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Interview: Jeremy King and Hawn Tran Of “SCARE PACKAGE”

Friday, October 23, 2020 | Exclusive

By DEIRDRE CRIMMINS

The wraparound segment in the new Shudder original anthology SCARE PACKAGE goes after every horror fan’s heart. Directed by Aaron B. Koontz (The Pale Door), it centers around a video store, “Rad Chad’s Horror Emporium,” owner Chad (Jeremy King), and new hire Hawn (Hawn Tran) as they deal with a relentless customer (Byron Brown). With Chad’s horror knowledge flowing like a bloated river and the duo’s rapid-fire dialogue, it feels a little like hanging out with friends. We were able to talk to both Tran and King about bolo ties, jumpscares, and the value of the theatrical cinematic experience.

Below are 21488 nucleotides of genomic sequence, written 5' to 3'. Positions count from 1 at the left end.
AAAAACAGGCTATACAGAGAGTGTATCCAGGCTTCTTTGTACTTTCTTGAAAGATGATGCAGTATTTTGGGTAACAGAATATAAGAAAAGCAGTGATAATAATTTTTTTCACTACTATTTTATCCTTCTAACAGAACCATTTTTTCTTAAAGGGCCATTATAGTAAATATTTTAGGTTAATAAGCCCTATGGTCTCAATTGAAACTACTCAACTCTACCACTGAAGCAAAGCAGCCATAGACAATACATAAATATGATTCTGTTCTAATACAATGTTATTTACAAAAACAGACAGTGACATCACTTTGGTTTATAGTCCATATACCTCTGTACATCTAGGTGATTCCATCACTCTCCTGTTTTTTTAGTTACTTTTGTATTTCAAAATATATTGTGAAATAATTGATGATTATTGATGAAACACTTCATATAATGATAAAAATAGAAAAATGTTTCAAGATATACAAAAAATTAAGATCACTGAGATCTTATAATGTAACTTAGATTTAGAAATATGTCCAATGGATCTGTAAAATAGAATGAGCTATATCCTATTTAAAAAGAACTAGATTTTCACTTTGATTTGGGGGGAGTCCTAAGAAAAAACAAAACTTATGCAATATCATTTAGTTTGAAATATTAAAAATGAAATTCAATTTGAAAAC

Is Chad rad?

HT: He’s oddly rad. He’s a weird boss, but he loves Hawn. We have this bromance.

JK: I think Chad is rad. As far as Chad knows he’s living the dream. So I think Chad is rad. He’s, he’s got everything he wants in his life. Yeah. He’s running what he sees as a successful video store, even though other people may not see it that way. He’s got a suite room set up in his mom’s basement that, you know, he has free reign over, so he’s good.

How do you feel about Chad’s bolo ties? Do you think they’re going to make a comeback?